The answer is, apparently, $4.4 million. I received an email from FSU.com this morning with the news that Professor Al Mele of Florida State University (my alma mater) received this substantial Templeton Foundation grant to fund research on the problem of free will.
Awards of this sum in philosophy are few and far between. Professor Mele’s receipt of this award is surely laudable. And I think it raises some interesting issues about academia generally.
In science, reliance on this kind of funding from outside of institution has been commonplace for sometime, due mainly to the intensely high costs of scientific equipment, specialized labor, etc. Most scientific enterprises within academia rely almost entirely on funding from outside sources. And although philosophy departments and individual philosophers are frequently awarded grants or receive donations and endowments, it is not (as far as I can see) the central source of funding for most philosophical work.
I’m curious to hear the thoughts of others on this topic. Is Professor Mele’s award indicative of a coming change in the way academic philosophy, specifically, and possibly the humanities generally are funded? Or is this an unusual occurrence, a once-in-a-lifetime achievement by a prominent and well-respected thinker?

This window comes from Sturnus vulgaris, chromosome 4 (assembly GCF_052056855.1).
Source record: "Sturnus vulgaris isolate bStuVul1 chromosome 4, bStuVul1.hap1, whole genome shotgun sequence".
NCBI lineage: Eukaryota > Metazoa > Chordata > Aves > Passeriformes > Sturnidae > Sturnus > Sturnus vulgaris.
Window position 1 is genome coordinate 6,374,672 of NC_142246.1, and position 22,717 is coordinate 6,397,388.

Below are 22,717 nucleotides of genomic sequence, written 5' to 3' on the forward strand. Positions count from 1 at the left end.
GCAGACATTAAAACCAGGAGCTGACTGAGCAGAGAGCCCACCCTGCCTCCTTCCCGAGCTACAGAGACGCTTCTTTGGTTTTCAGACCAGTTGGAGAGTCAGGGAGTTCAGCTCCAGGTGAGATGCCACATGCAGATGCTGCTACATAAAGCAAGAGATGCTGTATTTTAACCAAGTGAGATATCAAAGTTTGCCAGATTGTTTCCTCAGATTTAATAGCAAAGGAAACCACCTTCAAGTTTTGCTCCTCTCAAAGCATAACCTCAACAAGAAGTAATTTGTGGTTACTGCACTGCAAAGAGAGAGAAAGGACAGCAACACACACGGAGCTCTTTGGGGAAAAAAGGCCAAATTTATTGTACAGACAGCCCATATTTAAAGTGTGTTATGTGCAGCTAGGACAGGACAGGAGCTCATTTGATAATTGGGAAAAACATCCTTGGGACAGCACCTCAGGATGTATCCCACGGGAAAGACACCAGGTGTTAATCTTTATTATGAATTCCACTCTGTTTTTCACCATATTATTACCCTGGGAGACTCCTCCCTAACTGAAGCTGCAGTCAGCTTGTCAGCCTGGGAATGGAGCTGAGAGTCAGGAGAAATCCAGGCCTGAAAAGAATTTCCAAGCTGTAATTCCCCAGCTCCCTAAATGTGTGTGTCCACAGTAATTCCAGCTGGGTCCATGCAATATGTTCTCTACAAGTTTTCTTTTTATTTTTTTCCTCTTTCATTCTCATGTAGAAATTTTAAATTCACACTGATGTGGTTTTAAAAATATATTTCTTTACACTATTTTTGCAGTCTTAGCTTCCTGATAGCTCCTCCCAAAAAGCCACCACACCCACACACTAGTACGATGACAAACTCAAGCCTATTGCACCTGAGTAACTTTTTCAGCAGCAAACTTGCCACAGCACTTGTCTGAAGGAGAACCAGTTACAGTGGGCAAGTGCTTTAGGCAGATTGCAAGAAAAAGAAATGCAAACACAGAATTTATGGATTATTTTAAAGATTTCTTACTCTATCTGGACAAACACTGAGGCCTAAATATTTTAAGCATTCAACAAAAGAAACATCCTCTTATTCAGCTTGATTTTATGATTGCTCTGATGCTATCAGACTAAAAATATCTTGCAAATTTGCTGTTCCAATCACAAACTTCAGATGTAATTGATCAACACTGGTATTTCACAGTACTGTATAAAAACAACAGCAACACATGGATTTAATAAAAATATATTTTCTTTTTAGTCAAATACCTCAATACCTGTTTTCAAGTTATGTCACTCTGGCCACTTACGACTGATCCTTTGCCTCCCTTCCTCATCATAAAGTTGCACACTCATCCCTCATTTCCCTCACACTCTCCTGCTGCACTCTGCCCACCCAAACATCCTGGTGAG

My thinking, based on my limited experience, is that as the business model of academia becomes the only model for colleges and universities, philosophy departments, and humanities departments generally, will be forced more frequently to seek this kind of funding. Putting aside the question about how much outside funding of this type is likely to be available to departments, philosophers may soon be facing the same sorts of ethical challenges to academic integrity that many scientists face. Reliance on outside funds in the sciences has compromised, in many instances, the integrity of scientific research, the open sharing of new information, and, often, represents the kind of intellectual censorship the tenure system is meant to prevent. Academic freedom becomes compromised.
Although I do not think that is going on in this particular case, I suspect this adds to a constellation of worries philosophers face concerning the future of our discipline.
I’d love to hear thoughts and opinions on this, particularly as my experience is limited, and many of our readers are likely to bring a fresh perspective and different information to this discussion, based on their experiences. I do think this concern merits an open discussion, however speculative, about the future of funding in our discipline.